Henry Clay Work (October 1, 1832 – June 8, 1884)
It is fitting that one of America’s greatest composers of the Civil War era was born into a heroic (although humble) family. The young boy was to follow in his father’s footsteps as a dedicated abolitionist, pouring his efforts into the cause of ending slavery forever. Born in Middletown, Connecticut, Henry Clay Work’s father Alanson moved the family to Quincy, Illinois when the child was just three years old. Here, their home became a way station on the Underground Railroad, housing and caring for thousands of escaped men and women of the slave trade fleeing to freedom in Canada.
Alanson’s activism was eventually uncovered by the authorities and he was imprisoned. Upon his release the family, now penniless, returned to Connecticut. Here, the young Henry began to teach himself to play instruments and to compose songs. He took a position with a printing firm in Chicago aged 23 and it was here that a breakthrough was achieved. His first published song, “We Are Coming, Sister Mary” was noticed by popular vocal group Christy’s Minstrels and soon became a regular feature in their performances.
His most prolific period of writing occurred during the war, and although he was brought much success by many of his songs, his post-war experience was mostly unhappy. His wife was diagnosed with a mental illness, and he saw only one of his four children reach adulthood. A failed investment and the loss of his office in the Chicago Fire led him back to poverty. Following a short period in New York City, the composer died in Hartford, CT in 1884.
Musical Style and Influences
His output was fundamental to the development of the American ‘verse-chorus’ structure, whereby a popular melody or ‘hook’ in the reprise would carry the song’s fame from state to state.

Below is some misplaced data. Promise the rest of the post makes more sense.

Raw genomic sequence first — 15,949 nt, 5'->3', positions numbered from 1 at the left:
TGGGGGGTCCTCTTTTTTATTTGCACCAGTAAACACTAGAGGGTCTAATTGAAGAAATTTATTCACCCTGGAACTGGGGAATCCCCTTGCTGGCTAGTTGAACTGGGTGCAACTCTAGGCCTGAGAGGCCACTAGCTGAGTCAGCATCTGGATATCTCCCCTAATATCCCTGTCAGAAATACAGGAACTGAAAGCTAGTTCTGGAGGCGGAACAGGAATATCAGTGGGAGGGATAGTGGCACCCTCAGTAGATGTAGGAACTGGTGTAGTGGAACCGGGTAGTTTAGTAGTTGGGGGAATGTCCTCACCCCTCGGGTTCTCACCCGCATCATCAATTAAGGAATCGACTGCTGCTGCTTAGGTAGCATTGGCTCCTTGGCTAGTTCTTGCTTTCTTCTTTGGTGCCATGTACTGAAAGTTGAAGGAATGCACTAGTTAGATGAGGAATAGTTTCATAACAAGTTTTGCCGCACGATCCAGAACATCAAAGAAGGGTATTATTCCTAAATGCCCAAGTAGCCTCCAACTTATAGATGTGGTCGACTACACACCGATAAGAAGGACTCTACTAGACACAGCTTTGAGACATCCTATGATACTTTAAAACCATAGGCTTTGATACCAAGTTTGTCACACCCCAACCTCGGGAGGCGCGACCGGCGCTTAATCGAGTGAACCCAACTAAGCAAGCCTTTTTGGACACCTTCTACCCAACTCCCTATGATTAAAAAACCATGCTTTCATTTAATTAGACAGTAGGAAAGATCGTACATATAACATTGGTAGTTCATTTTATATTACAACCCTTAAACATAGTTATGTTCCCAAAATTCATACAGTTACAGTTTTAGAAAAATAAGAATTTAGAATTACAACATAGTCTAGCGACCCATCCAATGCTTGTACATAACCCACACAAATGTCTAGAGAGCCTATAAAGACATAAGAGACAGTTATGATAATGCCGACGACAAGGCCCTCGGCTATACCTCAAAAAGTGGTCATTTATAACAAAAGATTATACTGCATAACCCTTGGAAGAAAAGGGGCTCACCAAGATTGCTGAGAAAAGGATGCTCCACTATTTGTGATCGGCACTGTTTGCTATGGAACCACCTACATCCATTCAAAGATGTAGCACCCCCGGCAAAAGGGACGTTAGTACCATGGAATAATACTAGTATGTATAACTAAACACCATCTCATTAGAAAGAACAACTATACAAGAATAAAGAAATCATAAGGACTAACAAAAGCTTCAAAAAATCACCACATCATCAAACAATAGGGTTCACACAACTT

It is also noteworthy that he (almost always) composed the lyrics to his songs himself.
What was Henry Clay Work Known For?
The Music of Henry Clay Work
Work was considered by many to be the “War Poet” and captured (in his songs) a great range of emotions during the conflict. Whilst he often wrote songs in the ‘minstrel’ style, he did so with content that was designed to encourage African Americans rather than ridicule them. His most successful wartime song was his “Marching Through Georgia”.
Based upon the devastating campaign of General William Tecumseh Sherman, the song sold an unprecedented one million copies. “Grafted into the Army” was another wartime hit, but so too was his “Come Home, Father” of 1864: an early temperance song which was not related to the conflict, but instead sees a child plead with his father to cease drinking and return home.
Henry Clay Work Most Famous Works
Other songs which remain popular today include:
- Wake Nicodemus (1864)
- The Ship That Never Returned (1868)
- Kingdom Coming (1863)
- Crossing the Grand Sierras (1870)
However, his most successful post-war work is surely “My Grandfather’s Clock” (1876), the story of a clock which accompanies a man throughout his entire life. It is still performed by pianists, vocalists, brass bands and even pop groups.